I am about to explain to Mark Hamill, a native of California, what Radio Times is, but he gets in first. It turns out he has a happy history with the magazine and reveals the surprising role it played in the making of the original Star Wars film at Elstree studios in Hertfordshire in the summer of 1976.
“It was my ritual!” he enthuses throatily, owing to a passing infection. “It would hit the stands on Tuesday, I’d get my copy and my highlighter pen and go through it looking for Laurel and Hardy, Bilko, uncut movies… I loved the way you’d not only give a synopsis, you’d credit the screenwriter, director, you’d even do that for Bugs Bunny cartoons! I love a scholarly approach to Looney Tunes.”
I’ve been in the hotel suite for two minutes and I seem to have bonded for life with the Tigger-like, 66-year-old actor, voice artist, Democrat, animal lover, Anglophile, father of three and grandfather of one.
I mention that Laurel and Hardy are back on Talking Pictures (the free-to-air channel for vintage film and TV). “I know. I follow them on Twitter. I’m very much a proponent of trying to keep Laurel and Hardy’s legacy alive. You show their movies to people that don’t speak English and they’re funny all over the world. I wonder why they went away in the first place?”
I suggest because they’re in black and white? “You’re probably right. Isn’t that terrible? Casablanca couldn’t be in colour, All about Eve… they’re meant to be in black and white. All my kids were used to black and white growing up because I’d show them all the things I loved: The Little Rascals, The Honeymooners, The Dick Van Dyke Show. They’d have sleepovers where I would put on Brats, a great entry-level Laurel and Hardy for kids.” Not for the last time, I dutifully attempt to steer the conversation back to Star Wars, which is why we’re here.
I explain to him that I was the perfect age to see the film: I turned 13 just before it reached the provinces in May 1978, by which time I’d invested in the Marvel comics, books, badges, bubble-gum cards and figurines and was ready to be swept up. A voluble and attentive listener, Hamill punctuates my personal story with cries of “Oh!” and “Sure!” and “Right!”, often breaking into a bronchial chuckle. He’s now concerned that my year-long wait for Star Wars may have been too long.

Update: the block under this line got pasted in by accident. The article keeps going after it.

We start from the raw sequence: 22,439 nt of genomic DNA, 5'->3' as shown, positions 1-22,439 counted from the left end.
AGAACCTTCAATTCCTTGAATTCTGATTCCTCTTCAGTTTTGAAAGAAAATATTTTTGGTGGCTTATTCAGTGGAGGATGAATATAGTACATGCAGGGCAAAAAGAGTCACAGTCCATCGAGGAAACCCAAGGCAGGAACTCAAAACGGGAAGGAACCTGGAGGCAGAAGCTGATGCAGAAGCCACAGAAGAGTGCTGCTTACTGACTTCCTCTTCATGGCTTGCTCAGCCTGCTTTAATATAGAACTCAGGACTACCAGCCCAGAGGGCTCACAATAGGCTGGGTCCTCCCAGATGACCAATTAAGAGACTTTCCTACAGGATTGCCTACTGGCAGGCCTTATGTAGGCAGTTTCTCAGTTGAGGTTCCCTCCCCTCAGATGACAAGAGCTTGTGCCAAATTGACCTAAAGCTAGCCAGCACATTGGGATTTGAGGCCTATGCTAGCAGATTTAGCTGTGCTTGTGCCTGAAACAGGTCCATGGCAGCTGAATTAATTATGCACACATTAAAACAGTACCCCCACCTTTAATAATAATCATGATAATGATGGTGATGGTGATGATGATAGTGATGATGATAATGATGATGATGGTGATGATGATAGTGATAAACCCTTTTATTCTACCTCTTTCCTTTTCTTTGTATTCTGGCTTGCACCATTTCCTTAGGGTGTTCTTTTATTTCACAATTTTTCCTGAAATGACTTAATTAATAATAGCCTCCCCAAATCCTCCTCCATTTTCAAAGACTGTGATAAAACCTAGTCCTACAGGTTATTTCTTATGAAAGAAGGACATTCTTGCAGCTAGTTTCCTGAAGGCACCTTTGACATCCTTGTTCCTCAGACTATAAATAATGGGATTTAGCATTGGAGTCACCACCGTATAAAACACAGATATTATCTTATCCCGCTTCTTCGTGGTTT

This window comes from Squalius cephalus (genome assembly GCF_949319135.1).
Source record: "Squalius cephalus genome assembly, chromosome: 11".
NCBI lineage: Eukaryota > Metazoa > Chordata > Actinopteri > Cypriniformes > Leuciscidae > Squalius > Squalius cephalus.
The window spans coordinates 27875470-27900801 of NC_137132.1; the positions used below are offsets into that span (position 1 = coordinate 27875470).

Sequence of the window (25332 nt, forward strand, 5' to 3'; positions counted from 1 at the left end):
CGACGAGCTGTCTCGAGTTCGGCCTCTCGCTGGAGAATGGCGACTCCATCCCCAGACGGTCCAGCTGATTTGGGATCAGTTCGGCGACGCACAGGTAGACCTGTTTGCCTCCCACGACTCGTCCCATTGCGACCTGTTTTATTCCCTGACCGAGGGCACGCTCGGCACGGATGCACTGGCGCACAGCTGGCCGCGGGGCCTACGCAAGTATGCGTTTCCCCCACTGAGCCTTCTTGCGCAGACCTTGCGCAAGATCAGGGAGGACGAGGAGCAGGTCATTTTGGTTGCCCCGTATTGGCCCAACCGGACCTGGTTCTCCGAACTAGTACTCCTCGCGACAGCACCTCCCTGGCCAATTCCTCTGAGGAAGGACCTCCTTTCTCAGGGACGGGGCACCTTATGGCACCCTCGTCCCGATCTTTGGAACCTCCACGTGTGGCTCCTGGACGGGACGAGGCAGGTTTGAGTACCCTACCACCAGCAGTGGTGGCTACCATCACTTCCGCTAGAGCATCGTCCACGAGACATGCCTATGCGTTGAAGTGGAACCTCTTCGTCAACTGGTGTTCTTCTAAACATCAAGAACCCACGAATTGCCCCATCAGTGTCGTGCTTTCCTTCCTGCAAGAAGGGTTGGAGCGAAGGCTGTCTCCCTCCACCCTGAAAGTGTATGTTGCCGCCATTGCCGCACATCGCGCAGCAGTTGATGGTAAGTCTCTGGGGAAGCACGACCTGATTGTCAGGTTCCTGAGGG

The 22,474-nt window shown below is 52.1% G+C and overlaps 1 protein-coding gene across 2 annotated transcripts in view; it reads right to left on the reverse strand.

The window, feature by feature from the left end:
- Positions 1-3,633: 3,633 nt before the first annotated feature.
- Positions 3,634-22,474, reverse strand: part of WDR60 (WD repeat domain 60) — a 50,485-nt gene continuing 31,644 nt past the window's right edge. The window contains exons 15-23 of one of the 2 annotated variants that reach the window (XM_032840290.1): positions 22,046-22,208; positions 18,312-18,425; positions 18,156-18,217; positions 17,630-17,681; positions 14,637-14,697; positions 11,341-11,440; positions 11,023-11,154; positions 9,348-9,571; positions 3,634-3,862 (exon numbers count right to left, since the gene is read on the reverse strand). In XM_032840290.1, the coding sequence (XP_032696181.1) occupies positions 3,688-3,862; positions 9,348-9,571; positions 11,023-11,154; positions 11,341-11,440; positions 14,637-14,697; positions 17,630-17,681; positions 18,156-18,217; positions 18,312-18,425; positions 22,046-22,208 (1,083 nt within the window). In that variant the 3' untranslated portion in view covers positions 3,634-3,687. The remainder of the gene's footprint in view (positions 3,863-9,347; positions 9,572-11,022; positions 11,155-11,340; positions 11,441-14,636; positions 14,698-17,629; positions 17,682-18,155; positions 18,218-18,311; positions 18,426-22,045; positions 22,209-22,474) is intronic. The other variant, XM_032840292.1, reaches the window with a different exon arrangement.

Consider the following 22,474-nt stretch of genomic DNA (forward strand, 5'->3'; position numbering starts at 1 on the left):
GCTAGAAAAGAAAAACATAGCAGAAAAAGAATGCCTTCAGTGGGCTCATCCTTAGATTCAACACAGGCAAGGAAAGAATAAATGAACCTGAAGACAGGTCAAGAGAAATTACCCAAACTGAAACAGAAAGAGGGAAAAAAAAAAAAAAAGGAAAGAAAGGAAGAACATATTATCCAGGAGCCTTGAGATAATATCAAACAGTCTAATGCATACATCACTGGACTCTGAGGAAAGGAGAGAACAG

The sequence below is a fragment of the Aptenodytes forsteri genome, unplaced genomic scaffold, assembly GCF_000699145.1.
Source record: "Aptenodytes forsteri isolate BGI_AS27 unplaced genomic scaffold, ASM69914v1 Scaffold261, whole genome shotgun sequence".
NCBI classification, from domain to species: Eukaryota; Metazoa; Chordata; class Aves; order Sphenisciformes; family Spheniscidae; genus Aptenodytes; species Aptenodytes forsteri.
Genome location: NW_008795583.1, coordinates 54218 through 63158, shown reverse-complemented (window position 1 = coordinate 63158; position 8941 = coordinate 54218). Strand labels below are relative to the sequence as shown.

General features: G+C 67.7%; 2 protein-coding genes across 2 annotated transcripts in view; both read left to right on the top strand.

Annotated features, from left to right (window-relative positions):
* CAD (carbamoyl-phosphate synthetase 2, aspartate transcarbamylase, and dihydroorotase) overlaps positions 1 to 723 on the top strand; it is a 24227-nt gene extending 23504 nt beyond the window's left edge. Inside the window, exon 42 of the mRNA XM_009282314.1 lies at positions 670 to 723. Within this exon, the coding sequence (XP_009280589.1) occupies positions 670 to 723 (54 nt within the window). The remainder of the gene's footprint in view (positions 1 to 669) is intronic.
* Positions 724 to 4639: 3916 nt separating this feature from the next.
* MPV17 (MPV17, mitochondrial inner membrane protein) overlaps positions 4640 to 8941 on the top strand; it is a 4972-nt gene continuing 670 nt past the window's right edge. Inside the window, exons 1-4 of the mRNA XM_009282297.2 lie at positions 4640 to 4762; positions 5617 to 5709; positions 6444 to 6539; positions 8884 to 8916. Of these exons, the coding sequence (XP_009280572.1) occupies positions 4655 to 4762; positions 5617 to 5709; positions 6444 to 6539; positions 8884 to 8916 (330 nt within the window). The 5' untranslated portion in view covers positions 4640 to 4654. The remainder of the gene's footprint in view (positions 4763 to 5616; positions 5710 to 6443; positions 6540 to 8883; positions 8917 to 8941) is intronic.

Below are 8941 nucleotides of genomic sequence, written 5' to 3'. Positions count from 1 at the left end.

“And it didn’t disappoint you? Because a lot of times you build it up in your mind and it can’t live up to the expectation.” I reassure him that it absolutely lived up to expectations. “Oh, lovely! Where were you living?”
Wait, who’s interviewing whom? I tell him – Northampton – and explain that I was brought up on a diet of James Bond and Disney, but Star Wars was the first film that felt like mine. “You were lucky. My father didn’t want me to see the Bond movies. He thought they were dirty – you know, the lady waiting in bed and he’s not even married!”
Hamill, a so-called Navy brat and one of seven children, was raised in a “fairly strict” Catholic household on his authoritarian father’s side and grew up with robust morals – he’s been married to the same woman, Marilou York, for 39 years, a rare feat in Hollywood. “My mom was a liberal and wasn’t a Catholic,” he explains. “So we’d all go off to church and I’d say, ‘How come Mom gets to stay home?’ Dad would say, ‘Because she’s a Lutheran.’”
He now concedes that those three hours when the rest of the family were at church would have been the only peace and quiet she had. “It must have been glorious for her!”
With an older brother, two older sisters, two younger sisters and a younger brother, Mark had to fight for the limelight, doing puppet shows and magic tricks and drawing cartoons. The selfcertified telly addict “loved everything about movies and television. But I didn’t know anybody who knew anybody in showbusiness. Disney would show the making of a film on TV and you’d see the camera crew, the sound guys and the prop makers, and it started becoming real.
“There was a pivotal moment when I was four or five and I saw [voice artist] Clarence Nash performing Donald Duck. I was dumbstruck, and a light bulb went on in my head: somebody goes to work every day and that’s his job, to be Donald Duck. I want that job!”
Describing himself as a “student of showbusiness”, he recalls boyhood visits to the library, where he’d use the microfiche to look up reviews of the Marx Brothers on Broadway (“I’d wonder how The New York Times reviewed The Cocoanuts in 1927”) and research the criminal minds of Bonnie and Clyde, Pretty Boy Floyd, John Dillinger and Ma Barker.
“My mom was nervous that I was reading too many books on serial killers,” he says of a subsequent obsession. “They thought this was a very unhealthy sign. I do have that dark interest in human aberrations.”